To Mark: again I have to acknowledge that I very well see the point of the No original research guideline, and that's why I have now completely given up on my attempt to include that category. You can all rest now and be relieved. But, having said that, you will also realise that it is going to be difficult, under any circumstances, for a group which has been subject to strenuous efforts to be left out of the picture for the last couple of centuries to gain the high road in any way, however legitimate or sensible their plight might be. That's what saddened me: not the No original research guideline, which is very wise in itself, but the complete absence of sympathy from you lot towards the case I was putting forward (independently of whether it could or could not eventually deserve to be published in Wikipedia), simply from an academic/linguistic point of view. None of my points above has been rebated, and several of you (see above) have acknowledged that they did have some validity. Yet, you still refuse to let go of the prejudice. That's what saddens me. Anyway, I hope you'll understand that I'll now stop coming here, to your own personal discussion page. I might look up now and then the Latin discussion section, so if you want to continue the discussion it would have to be there. Yet, I think I'll probably end up giving up on Wikipedia altogether. Best of luck with endangered language salvage. One day Europeans will realise that the wonderful job they are now doing to put right and revert the awful effects of their colonial past by helping other peoples to keep their ancestral languages and cultures is something that Europe itself and the Europeans also deserve. One day, indeed, every human being will have a right to cultivate their millenary language and culture in a human environment. I'm looking forward to that. I wish you were too. Cura ut valeas optime.
Avitus, I think you're off track in comparing the situation you seem to find yourself in with what most other people call situations of language endangerment. To me, the linguistic heritage of Latin is not endangered at all, since the Romance languages as its direct descendants are thriving (quite naturally as no language stays the same through the centuries).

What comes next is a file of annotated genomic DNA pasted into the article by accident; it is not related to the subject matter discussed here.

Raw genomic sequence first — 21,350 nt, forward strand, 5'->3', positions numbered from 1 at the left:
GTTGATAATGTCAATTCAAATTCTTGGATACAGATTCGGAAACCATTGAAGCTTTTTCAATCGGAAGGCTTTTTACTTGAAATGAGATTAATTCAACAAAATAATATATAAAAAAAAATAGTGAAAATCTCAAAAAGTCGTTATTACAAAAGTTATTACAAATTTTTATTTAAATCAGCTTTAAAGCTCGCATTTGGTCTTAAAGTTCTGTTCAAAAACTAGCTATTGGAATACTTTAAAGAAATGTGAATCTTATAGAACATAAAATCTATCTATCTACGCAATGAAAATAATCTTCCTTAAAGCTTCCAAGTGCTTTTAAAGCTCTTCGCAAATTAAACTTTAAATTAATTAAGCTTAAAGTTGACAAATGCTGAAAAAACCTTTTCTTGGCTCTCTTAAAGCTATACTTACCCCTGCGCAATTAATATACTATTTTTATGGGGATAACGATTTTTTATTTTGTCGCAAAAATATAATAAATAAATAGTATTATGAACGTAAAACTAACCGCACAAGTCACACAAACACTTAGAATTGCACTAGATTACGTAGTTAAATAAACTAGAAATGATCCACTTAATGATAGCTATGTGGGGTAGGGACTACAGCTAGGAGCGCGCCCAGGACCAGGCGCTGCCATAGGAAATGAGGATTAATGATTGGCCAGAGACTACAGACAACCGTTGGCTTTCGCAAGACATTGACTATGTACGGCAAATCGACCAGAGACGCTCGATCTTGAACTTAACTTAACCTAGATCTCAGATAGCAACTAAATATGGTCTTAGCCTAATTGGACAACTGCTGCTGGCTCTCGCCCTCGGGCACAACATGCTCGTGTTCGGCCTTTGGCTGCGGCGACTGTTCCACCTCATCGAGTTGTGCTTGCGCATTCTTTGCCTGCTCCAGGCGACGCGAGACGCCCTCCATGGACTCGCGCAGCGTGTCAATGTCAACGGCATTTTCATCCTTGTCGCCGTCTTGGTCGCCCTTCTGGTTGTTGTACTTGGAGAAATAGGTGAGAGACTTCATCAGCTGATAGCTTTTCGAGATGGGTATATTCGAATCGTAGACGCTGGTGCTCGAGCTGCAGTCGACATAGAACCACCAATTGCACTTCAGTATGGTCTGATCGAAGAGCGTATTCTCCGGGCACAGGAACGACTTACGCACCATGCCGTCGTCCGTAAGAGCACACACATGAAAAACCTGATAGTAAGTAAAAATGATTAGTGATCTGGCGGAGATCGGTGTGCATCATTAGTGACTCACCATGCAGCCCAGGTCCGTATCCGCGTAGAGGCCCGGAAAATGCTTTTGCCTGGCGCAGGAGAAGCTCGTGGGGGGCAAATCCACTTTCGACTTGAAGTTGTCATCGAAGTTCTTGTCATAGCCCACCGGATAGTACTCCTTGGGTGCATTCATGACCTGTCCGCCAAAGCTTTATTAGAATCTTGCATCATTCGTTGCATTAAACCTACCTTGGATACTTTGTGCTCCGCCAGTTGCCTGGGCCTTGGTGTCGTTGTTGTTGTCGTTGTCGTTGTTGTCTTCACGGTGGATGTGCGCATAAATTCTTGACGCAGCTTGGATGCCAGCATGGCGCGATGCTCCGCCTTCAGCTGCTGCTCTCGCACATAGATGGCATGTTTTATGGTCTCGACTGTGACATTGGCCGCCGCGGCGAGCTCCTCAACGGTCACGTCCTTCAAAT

Now, you keep saying that you are surprised with the lack of sympathy for your enterprise. I'll tell you why: I don't feel that there is anything particularly aggravating about someone trying to revive a language at some arbitrary point of its development. Maybe our views on language differs. To me, the language entity called Latin in a particular stage of its development has not stopped to exist; it merely has changed into what people now call the Romance languages. Trying to revive this earlier stage is utterly pointless to me. I would react in the same way if present-day speakers of Nobiin (or anyone else for that matter) decided to 'revive' the Old Nubian language and started to make a fuss about their linguistic rights being violated. It makes no sense. — mark 14:42, 4 Jun 2005 (UTC)

Wow. You are a linguist, how can you be chosing to ignore the facts like this? And before I continue, let me say that you are a bit egoistic. I have begged you to continue this conversation on the Latin page: it's not very practical to have to chase each single person with whom I'm having this conversation back to their personal pages, or to have to repeat an argument I have already rebated to someone else. Anyway, as I have explained before (probably on the Latin page discussion section), the 'native'/'natural' Latin language evolved into the Romance languages you mention, and everybody knows that; but the 'learned'/'cultural' Latin language, although it also changed (Aquinas' Latin is not exactly the same as Erasmus' or as Newton's), followed a different path, and everybody knows that too. The fact that (some) Romance languages are thriving doesn't mean that Latin is. Come on, any linguist can see that the language of Cicero, Aquinas, Erasmus and Newton is one and the same, with a shared morphology, syntax and vocabulary, and mutual intellegibility, and this is the language everybody calls Latin; and that it is in turn different in morphology, syntax and vocabulary from the language called by all Spanish (whether 13th century Spanish or 21st century Spanish) or French or Italian, as much (or as little) as these languages are in turn different (and mutually unintelligible) to each other. To say that any remains of living Latin are not endangered because say Spanish, a historical development thereof, has 400 million speakers is as 'off track' as saying that Aragonese is not endangered because it's blood survives in her powerful sister language Spanish and so can be done without. C'mon, Aragonese is Aragonese, Spanish is Spanish, and Latin is Latin. If you cannot see that, no sé qué más te puedo decir. Meá quidem sententiá omnino alia lingua est Latina y otra el español, perdona que te diga. And everyone can see where one starts and the other ends. I thought we were doing sophisticated linguistics here and it now turns out that we can't even distinguish one language from another. Well, one of the basic criteria is mutual intellegibility, as I pointed out above. And I can tell you that Spanish people cannot understand me when I speak Latin and my Latin speaking say German friends cannot understand Spanish. So it cannot be the same language, I'm sorry to say. Also people knowing Latin can read Cicero, Aquinas, Erasmus and Newton, but they cannot read Cervantes, Dante or Rousseau, and viceversa. I'm shocked that you can come up with this idea that Spanish is in fact Latin. Come off it. If my attempt to have Latin recognised as an endangered language makes no sense, your claim that Latin exists because Spanish exists is pure language delirium, and the person who has published such ideas has chosen to be in denial of all linguistic evidence to the contrary in this respect. You said about me 'Latin is not an endangered language, and the user who wants it to be acknowledged as such, is well aware that no-one thinks about it that way', well, 'Latin is certainly not Spanish, and the user who wants it to be acknowledged as such, is well aware that no-one thinks about it that way'.